POSTED BY Buzz ON Sep 15, 2012 AT 16:16 IST ,  Edited At: Sep 15, 2012 16:16 IST

Salman Rushdie to BBC Radio 4 Today on the recent protests in the Muslim world against a video clip posted on Youtube:

...means a number of things. In the case of Satanic Verses, it meant that we stood up for what needed to be defended and we managed to defend it. In a larger sense, it's more problematic. The events surrounding the Satanic Verses created a climate of fear that has not dissipated that makes it harder for books -- not even books critical of Islam -- books, anything about Islam, to be published.

This idea of respect, which is a code word for fear is something we have to overcome And I very much felt that what happened to me was a harbinger of many things that followed. And I think you can draw a direct line of connection from the entire Satanic Verses controversy to the 9/11 attacks, to the 7/7 attacks in England to what's happening today across the Muslim world -- this extraordinary thin-skinned, paranoid reaction to a piece of garbage, which any rational person would say, yes, that is a piece of garbage and we can ignore it...

Today presenter James Naughtie: You mean the film?

Salman Rushdie: ....this video or clip from an alleged film which may or may not exist. Any reasonable person would say, yes, that's crap, it's an ugly crap, and we should just dismiss it as unimportant and proceed with our day. But the idea that you react to that by holding an entire nation and its diplomatic representatives responsible, when they weren't remotely aware of, is ugly and wrong.

I think what we have to do is to insist -- all of us, all of us -- that the culture of this country is one of open discourse and the point about open discourse is that people will constantly say things you don't like. But if you can't defend the right of people to say things you don't like, then you don't believe in free speech. And often in the free speech lobby you find yourself defending things you detest. But you know there is no trick to defend stuff you agree with or stuff that particularly doesn't get up your nose. It's when somebody does something that you really despise and loathe, when somebody says something like that, that's when you discover if you believe in free speech.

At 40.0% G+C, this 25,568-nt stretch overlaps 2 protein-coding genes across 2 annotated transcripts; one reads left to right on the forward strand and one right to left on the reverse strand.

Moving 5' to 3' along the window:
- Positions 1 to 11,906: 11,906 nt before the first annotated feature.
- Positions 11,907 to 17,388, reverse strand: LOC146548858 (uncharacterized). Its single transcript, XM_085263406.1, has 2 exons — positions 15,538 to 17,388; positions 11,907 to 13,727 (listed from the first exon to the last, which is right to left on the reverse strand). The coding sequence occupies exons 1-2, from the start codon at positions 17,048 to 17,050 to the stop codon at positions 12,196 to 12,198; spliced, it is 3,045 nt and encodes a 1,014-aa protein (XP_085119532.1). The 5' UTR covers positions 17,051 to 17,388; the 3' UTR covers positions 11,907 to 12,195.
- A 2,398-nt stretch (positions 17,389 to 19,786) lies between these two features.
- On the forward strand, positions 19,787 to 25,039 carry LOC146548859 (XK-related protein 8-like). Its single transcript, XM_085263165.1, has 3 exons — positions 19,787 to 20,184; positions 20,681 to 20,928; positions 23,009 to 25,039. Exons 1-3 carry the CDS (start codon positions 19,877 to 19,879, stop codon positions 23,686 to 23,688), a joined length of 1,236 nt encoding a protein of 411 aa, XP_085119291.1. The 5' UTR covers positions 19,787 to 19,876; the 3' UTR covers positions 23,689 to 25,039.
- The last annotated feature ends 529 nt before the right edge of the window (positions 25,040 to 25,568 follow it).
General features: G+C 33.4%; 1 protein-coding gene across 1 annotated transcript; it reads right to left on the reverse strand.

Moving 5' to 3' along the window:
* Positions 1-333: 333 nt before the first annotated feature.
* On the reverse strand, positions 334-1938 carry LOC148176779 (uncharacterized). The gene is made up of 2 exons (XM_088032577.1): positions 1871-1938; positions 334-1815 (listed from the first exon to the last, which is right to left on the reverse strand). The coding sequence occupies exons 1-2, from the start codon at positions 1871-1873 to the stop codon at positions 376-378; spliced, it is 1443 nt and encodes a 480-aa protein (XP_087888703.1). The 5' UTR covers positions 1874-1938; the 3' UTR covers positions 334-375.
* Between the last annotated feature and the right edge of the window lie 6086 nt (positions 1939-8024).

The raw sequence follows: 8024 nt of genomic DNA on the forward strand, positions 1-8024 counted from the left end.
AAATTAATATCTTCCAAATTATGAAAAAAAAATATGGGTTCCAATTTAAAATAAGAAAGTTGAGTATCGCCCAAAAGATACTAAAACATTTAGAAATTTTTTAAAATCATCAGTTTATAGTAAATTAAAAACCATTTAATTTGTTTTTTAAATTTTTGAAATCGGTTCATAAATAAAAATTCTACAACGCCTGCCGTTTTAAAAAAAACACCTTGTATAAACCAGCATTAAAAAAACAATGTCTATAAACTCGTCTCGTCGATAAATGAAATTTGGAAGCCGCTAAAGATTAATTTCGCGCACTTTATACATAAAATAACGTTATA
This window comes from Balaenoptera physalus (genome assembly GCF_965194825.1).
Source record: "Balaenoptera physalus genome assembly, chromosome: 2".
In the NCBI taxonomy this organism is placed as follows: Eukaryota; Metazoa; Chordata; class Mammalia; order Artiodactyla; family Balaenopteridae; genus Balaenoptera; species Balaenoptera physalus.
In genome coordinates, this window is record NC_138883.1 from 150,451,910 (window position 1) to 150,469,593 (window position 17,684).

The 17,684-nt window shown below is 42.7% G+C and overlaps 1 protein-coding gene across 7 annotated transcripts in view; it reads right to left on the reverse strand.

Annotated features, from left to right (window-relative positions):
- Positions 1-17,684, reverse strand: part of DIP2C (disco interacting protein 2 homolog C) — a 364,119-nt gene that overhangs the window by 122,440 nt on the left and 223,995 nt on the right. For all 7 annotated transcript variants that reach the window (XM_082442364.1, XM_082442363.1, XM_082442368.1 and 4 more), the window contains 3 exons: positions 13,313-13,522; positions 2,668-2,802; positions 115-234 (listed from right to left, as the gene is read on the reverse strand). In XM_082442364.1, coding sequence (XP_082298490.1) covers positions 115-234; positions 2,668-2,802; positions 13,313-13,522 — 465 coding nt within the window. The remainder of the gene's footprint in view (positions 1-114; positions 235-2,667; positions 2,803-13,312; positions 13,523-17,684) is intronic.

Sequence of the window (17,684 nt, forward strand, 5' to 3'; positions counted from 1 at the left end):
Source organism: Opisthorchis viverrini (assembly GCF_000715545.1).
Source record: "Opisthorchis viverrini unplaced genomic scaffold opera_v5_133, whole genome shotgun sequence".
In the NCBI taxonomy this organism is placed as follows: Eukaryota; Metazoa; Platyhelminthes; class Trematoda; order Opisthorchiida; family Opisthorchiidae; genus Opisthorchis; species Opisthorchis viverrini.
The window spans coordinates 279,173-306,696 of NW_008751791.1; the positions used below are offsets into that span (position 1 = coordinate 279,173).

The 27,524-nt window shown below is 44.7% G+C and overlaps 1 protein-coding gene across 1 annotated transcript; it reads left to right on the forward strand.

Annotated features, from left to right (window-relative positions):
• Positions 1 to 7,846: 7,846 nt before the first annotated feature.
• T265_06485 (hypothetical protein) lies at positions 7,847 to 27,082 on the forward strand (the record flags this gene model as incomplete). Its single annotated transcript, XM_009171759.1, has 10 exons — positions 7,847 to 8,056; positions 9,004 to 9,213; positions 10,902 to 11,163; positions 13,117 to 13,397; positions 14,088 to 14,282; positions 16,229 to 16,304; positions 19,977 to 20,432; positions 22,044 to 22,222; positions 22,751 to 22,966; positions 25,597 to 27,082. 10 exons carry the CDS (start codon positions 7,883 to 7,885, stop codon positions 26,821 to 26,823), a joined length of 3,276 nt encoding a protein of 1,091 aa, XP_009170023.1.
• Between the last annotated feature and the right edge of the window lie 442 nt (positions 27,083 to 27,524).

And I think we do believe in free speech and maybe we need to stand up for it more clearly.

I think there is certain confusion. I think what happened in Libya -- the attack on the embassy, the killing of the ambassador -- may not have been related to this idiotic video but may have been a pre-planned Salafi attack, an indication of this is that the flag that was put out on the embassy in Libya is the flag that is very frequently used by Al-Qaeda. I think that's a different thing. I think that today is Friday and today across the Muslim world there is this absurdly hysterical protest about a piece of garbage that really needs to be named as such. And I think the Muslim world needs to learn that to react every single time to pathetic, deliberate provocation -- not even impressive provocation -- in this way, to believe that in the face of this minor, little pinprick that it is ok to attack property, to threaten people, maybe even take life, that is not acceptable. It is not acceptable, it is an ugly reaction and it needs to be named as ugly.

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POSTED BY Buzz ON Sep 15, 2012 AT 16:16 IST, Edited At: Sep 15, 2012 16:16 IST
POSTED BY Buzz ON May 06, 2012 AT 22:16 IST ,  Edited At: May 06, 2012 22:16 IST

And now the Bhagat Singh Kranti Sena, whose president Tajinder Pal Singh had violently assaulted advocate Prashant Bhushan last year, but has been active on Twiitter and Facebook with virulent outpourings, has now threatened to create a controversy over a song from Dibakar Banerjee's eagerly awaited forthcoming film, Shanghai:

On Thursday, May 3, @tajinderbagga tweeted:

We are giving open warning to Shanghai Directer to remove Bharat Mata Ki Jai Song from his Movie Shanghai.otherwise Bhagat Singh Kranti Sena ban/stop the movie in whole nation in Prashant Bhushan way. We strongly condemn the Lines